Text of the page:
WI FOR VICTORY
Wednesday, March 01, 2006 - Korean produces winning touch at 18 to cash in on his biggest win
Charlie Wi receives the Seagram Trophy from the Deputy Prime Minister
by Roger Rodrigo
South Korean Charlie Wi came from behind to win the US$1.25 million Maybank Malaysian Open on Sunday, ending Thai Thongchai Jaidee's chances of winning his third successive title.
Wi produced a stunning final round of nine-under 63, which included seven birdies and an eagle en route to a 19-under 197 total which left him one shot ahead of Thongchai.
"Coming here I wasn't expected to win," said Wi, who picked up a winner’s cheque of US$208,330. "I had no idea I would make so many putts like I did today. God was looking out for me as I got a lot of breaks today."
"And then Thongchai misses that putt on the last hole which really helped me win the championship. I just feel fortunate all the hard work is paying off," added Wi.
In a tournament shortened to 54 holes because of thunderstorms, the 34-year-old Wi improved through the rounds and then edged his old nemesis, Thongchai in a tight finish on Sunday.
After the tournament was halted for the third time due to lightning on Saturday, tournament organizers decided that there wasn’t enough time to finish a 72- hole tournament, especially if another delay should occur and thus decided that the tournament would be based on 54 holes.
This is the first time since the tournament became joint-sanctioned between the Asian Tour and the European Tour in 1999 that the outcome has been decided on less than 72 holes.
That decision paved the way for a tension-packed finish on Sunday, with several players chasing the lead until the closing stages when it became clear who was truly in the chase. Wi, who was three shots behind leader Thamanoon Srirot, soon moved into contention and so did Thongchai, who was hunting for the
unprecedented treble of titles, having won in 2004 and 2005.
Wi soon threw down the gauntlet to his rivals who came in the form of Thongchai, France’s Raphael Jacquelin and Englishman Mark Foster. Wi began his title chase with a birdie on the fourth, followed by a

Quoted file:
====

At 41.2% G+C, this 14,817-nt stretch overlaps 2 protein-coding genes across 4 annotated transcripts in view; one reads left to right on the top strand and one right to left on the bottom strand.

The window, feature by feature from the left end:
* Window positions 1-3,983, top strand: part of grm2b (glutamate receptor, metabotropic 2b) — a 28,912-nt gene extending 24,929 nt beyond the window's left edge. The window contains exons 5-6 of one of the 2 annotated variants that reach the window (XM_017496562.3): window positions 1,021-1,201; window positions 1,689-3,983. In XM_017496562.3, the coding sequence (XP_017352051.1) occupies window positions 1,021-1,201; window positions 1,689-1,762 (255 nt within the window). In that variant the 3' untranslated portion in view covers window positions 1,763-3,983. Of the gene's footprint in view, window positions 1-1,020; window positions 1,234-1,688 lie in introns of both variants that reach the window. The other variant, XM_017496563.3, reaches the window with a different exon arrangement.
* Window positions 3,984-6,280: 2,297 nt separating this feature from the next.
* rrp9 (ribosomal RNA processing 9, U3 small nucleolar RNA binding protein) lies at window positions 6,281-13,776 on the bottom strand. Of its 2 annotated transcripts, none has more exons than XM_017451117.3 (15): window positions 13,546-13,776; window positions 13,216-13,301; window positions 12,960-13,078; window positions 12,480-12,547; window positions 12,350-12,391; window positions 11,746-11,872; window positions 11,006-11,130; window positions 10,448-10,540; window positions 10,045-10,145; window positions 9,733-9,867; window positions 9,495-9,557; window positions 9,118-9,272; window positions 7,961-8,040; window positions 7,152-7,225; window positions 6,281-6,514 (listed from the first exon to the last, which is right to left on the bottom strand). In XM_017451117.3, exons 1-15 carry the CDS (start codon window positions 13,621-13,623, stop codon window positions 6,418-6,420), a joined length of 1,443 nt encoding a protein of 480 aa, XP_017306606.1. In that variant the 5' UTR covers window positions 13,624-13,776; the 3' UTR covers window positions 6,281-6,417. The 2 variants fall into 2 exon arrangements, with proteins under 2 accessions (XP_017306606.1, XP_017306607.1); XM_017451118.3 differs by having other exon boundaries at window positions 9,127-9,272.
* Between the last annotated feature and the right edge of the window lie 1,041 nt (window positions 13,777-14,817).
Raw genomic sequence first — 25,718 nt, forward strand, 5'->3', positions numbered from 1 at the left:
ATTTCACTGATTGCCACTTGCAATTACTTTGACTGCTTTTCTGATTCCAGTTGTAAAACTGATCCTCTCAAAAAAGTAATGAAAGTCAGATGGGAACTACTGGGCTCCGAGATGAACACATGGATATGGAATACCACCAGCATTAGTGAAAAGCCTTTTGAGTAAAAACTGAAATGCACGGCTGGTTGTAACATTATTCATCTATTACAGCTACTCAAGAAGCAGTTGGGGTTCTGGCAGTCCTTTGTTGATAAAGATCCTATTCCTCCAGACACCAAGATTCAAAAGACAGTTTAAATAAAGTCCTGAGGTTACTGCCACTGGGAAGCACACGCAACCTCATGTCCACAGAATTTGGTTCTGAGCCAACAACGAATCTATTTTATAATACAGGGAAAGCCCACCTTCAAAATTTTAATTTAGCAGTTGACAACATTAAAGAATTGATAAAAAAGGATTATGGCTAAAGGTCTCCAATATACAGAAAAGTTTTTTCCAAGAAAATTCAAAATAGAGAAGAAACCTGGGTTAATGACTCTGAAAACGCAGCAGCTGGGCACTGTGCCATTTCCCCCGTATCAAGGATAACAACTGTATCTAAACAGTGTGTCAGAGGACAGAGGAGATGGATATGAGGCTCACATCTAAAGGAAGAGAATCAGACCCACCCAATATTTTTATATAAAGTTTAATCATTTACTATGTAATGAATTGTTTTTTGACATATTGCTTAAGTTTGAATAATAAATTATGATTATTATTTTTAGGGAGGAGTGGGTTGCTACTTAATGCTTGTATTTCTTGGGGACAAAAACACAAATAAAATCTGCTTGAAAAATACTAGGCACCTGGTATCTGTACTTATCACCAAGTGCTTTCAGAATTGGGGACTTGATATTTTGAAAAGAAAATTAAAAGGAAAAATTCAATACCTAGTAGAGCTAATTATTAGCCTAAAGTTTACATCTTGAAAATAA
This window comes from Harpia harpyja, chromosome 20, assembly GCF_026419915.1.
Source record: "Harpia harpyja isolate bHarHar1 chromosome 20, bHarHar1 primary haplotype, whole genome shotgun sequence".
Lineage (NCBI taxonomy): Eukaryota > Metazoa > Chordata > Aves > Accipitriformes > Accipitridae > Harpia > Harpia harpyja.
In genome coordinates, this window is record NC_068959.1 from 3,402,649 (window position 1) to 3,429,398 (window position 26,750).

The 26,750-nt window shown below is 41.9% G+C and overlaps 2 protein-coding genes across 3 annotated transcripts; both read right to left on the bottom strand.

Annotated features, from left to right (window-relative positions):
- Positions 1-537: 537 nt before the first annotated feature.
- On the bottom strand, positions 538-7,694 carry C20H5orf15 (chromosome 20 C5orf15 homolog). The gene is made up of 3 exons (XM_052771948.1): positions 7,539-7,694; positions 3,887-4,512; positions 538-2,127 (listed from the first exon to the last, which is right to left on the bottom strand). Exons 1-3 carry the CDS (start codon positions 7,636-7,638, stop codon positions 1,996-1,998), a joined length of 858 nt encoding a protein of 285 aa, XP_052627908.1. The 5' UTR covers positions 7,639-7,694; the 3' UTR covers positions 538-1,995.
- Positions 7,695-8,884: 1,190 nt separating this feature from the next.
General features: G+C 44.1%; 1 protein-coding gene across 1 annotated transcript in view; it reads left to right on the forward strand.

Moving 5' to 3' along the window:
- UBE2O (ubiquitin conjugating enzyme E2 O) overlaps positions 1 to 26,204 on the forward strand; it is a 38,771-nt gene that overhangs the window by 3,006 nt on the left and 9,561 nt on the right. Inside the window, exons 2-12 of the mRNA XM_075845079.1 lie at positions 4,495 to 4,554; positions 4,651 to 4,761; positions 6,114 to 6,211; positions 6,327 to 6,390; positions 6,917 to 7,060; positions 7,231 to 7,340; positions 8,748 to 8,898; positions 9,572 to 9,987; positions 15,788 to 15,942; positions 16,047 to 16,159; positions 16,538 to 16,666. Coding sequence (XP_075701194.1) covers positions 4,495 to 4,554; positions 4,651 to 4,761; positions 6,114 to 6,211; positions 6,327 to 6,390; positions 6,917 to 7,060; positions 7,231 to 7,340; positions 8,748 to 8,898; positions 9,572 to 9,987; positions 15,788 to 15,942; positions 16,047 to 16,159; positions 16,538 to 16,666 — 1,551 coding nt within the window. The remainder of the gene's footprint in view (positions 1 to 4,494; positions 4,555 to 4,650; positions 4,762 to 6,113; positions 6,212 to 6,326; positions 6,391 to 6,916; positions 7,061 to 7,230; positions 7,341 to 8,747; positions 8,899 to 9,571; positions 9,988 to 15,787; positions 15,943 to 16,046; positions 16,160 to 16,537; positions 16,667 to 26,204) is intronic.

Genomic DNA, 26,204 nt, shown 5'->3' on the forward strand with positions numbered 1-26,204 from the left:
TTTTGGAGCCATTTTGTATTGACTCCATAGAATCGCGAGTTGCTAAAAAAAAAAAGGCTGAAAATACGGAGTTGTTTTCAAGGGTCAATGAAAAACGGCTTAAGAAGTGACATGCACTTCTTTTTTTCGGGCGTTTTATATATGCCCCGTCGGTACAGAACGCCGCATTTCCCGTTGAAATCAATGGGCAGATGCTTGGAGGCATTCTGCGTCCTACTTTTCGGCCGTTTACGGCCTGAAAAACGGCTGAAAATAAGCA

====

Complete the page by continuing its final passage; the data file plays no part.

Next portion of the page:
30-foot eagle on the fifth adding two more on seven and nine for a front-nine 31.
Unfazed by the opposition, Wi continued his scoring streak, grabbing the lead with birdies on the 10th, 13th and 16th holes before making the most important decision of his round – laying up from the
rough at the par-4 17th. He pulled his 5-wood second shot slightly and the ball struck a tiny rock and bounced into the right rough. But he kept his nerve,
and recovered from the tall grass to save par.
“I didn’t have a shot at the green so I told myself to be patient. I knew I had a good wedge game, so I laid up and gave myself a par chance. I think that was
the turning point,” related the Korean. “I was really proud I was able to deal with the situation in such a
Looking up at the leaderboard at 17, Wi had no idea that Thongchai had birdied the 16th, which was probably as well for the Korean as he played the 18th
without undue pressure. There he conjured the shot that won the Maybank Malaysian Open – his third, landing to five feet for a birdie to go 19-under.
Again, Wi was under the impression that he held the outright lead before the putt. “I thought for sure that would give me a two-shot lead. I didn’t have any
idea I was tied for the lead. The putt went in and I feel very fortunate,” he added.
Lady Luck indeed was smiling on Wi, who became the second Korean after K. J. Choi to win on the European Tour. But the same couldn’t be said of Thongchai, who fought tooth-and-nail throughout the round, coming within a whisker of forcing a play-off. Two crucial birdie putts on 17 and 18, from 20 and 18 feet respectively, missed and the redoubtable Thai was
relegated to a bridesmaid’s role.
Watching anxiously from the clubhouse, Wi saw the Thai tee off on the par-5 18th needing a birdie to force the extra-hole showdown. Thongchai was the only player among the overnight leaders to sustain his
challenge as players like second-round leader David Park of England and Thammanoon floundere